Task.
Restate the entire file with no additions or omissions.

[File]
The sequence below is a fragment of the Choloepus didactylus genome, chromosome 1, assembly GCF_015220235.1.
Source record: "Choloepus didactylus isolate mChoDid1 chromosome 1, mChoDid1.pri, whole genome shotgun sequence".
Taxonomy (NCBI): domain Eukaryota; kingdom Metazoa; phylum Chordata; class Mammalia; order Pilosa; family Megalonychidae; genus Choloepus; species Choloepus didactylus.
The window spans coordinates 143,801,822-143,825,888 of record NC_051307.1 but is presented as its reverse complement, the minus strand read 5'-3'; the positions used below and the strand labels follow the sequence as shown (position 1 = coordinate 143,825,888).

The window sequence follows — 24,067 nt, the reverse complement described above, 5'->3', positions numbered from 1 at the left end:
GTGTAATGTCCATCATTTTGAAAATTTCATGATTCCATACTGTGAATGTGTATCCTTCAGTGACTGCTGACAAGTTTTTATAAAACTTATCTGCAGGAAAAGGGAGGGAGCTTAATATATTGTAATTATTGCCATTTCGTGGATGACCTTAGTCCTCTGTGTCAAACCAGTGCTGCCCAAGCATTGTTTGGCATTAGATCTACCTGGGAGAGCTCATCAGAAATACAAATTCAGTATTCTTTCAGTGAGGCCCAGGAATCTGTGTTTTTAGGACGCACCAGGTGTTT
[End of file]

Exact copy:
The sequence below is a fragment of the Choloepus didactylus genome, chromosome 1, assembly GCF_015220235.1.
Source record: "Choloepus didactylus isolate mChoDid1 chromosome 1, mChoDid1.pri, whole genome shotgun sequence".
Taxonomy (NCBI): domain Eukaryota; kingdom Metazoa; phylum Chordata; class Mammalia; order Pilosa; family Megalonychidae; genus Choloepus; species Choloepus didactylus.
The window spans coordinates 143,801,822-143,825,888 of record NC_051307.1 but is presented as its reverse complement, the minus strand read 5'-3'; the positions used below and the strand labels follow the sequence as shown (position 1 = coordinate 143,825,888).

The window sequence follows — 24,067 nt, the reverse complement described above, 5'->3', positions numbered from 1 at the left end:
GTGTAATGTCCATCATTTTGAAAATTTCATGATTCCATACTGTGAATGTGTATCCTTCAGTGACTGCTGACAAGTTTTTATAAAACTTATCTGCAGGAAAAGGGAGGGAGCTTAATATATTGTAATTATTGCCATTTCGTGGATGACCTTAGTCCTCTGTGTCAAACCAGTGCTGCCCAAGCATTGTTTGGCATTAGATCTACCTGGGAGAGCTCATCAGAAATACAAATTCAGTATTCTTTCAGTGAGGCCCAGGAATCTGTGTTTTTAGGACGCACCAGGTGTTT